Drink-driving conviction overturned as wrong doctor allowed blood sample

No evidence ‘doctor in charge’ who gave permission had any responsibility for driver, court rules

Joseph Cullen, Bayview Grange, Wicklow town, was convicted and banned from driving for three years in February 2020 by a Wicklow District Court judge. The High Court has overturned that conviction. File photograph: John Giles/PA Wire

Joseph Cullen, Bayview Grange, Wicklow town, was convicted and banned from driving for three years in February 2020 by a Wicklow District Court judge. The High Court has overturned that conviction. File photograph: John Giles/PA Wire

 

A man’s drink-driving conviction has been reversed by the High Court because a doctor in a hospital who gave permission for his blood sample to be taken while he was being treated for injury after a traffic accident was not his “treating doctor”.

Joseph Cullen, Bayview Grange, Wicklow town, was convicted and banned from driving for three years in February 2020 by a Wicklow District Court judge.

That judge was satisfied the law had been complied with when the blood sample was taken even though there was no evidence that a doctor at St Vincent’s hospital, Dublin, who gave permission for it to be taken, was his treating doctor.

Mr Cullen was involved in a single vehicle accident at Ballykillavane, Co Wicklow, on February 2nd, 2019. Emergency services arrived and while he was receiving treatment in the ambulance, he gave a garda permission to take a breath sample but he failed to do so.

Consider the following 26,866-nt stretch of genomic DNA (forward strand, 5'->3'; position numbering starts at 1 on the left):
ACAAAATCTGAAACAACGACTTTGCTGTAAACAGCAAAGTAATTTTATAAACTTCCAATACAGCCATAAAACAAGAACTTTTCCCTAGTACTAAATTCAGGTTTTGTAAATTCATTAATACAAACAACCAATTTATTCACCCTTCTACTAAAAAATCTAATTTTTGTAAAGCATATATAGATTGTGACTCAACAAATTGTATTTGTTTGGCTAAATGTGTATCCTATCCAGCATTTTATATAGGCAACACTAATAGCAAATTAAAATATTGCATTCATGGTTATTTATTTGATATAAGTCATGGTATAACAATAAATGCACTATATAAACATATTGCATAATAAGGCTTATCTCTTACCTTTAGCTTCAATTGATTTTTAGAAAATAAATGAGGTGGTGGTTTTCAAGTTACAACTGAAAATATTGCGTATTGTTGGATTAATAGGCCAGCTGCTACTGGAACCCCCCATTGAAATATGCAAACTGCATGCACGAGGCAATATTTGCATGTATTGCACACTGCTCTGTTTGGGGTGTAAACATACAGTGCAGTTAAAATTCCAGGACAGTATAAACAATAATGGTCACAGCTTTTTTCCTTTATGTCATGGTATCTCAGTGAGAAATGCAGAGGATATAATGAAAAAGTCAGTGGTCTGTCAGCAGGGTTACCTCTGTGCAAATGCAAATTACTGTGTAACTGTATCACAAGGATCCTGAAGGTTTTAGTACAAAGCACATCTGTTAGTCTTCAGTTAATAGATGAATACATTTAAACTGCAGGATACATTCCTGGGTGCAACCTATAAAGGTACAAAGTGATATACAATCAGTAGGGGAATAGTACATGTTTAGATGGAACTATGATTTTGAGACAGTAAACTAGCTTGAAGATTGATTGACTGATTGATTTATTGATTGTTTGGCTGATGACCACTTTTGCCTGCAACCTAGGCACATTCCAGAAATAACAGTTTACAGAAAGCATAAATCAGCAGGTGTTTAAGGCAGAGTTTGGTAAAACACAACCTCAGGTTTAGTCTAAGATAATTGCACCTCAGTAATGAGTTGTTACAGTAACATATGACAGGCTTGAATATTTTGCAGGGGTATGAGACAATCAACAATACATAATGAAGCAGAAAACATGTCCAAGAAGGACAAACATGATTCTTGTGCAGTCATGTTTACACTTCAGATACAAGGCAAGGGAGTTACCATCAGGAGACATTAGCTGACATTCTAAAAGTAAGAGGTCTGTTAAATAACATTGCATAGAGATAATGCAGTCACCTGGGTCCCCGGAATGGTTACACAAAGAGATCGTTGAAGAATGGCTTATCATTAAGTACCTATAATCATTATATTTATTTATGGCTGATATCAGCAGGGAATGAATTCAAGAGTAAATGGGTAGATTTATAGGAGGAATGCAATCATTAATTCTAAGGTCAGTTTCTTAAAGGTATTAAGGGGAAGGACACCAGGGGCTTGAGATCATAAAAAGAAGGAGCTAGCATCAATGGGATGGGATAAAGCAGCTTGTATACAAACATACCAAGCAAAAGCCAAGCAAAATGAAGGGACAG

Mr Cullen complained of being in pain and was taken to St Vincent’s. The garda said she cautioned him before he left but he was not arrested.

At the hospital, the garda got the permission of a doctor, who she believed to be the “doctor in charge”, to take a blood sample from him. The garda doctor was called and a sample was taken. It later gave a reading of 203mg of alcohol per 100ml of blood.

He was charged before the District Court with drink-driving.

His lawyers argued he had no case to answer because the relevant provisions of the Road Traffic Act 2010 had not been complied with insofar as there was no evidence that before making the blood test requirement the garda had asked the doctor who was treating him in hospital for permission to do so.

What had been done was the “doctor in charge” had been asked for permission but this was not a “treating doctor” so as to comply with the Act (section 14.4), it was argued. Under cross-examination, the garda was unable to say whether the “doctor in charge” she had spoken to was treating Mr Cullen or had any role in his treatment.

The DPP argued it was sufficient that the garda had consulted with a doctor in charge of something involving the running of a hospital and that it was not feasible to expect her to have consulted with a treating doctor.

The district judge was satisfied the Act had been complied with. After convicting, fining and banning him, Mr Cullen’s lawyers asked that a case be stated to the High Court whether the District Court was correct in its finding.

In a judgment on Thursday, Mr Justice Garrett Simons said the district judge was incorrect.

He said the phrase in the Road Traffic Act relating to “a doctor treating the person” , on its proper interpretation, refers to a doctor who has had some actual involvement in the treatment and care of a patient.

There was no evidence the “doctor in charge” consulted by the garda “had any responsibility whatsoever” for Mr Cullen.

The consequence of this non-compliance with the Act meant the blood specimen was not lawfully obtained and was therefore inadmissible.

The judge, therefore, made an order reversing the conviction.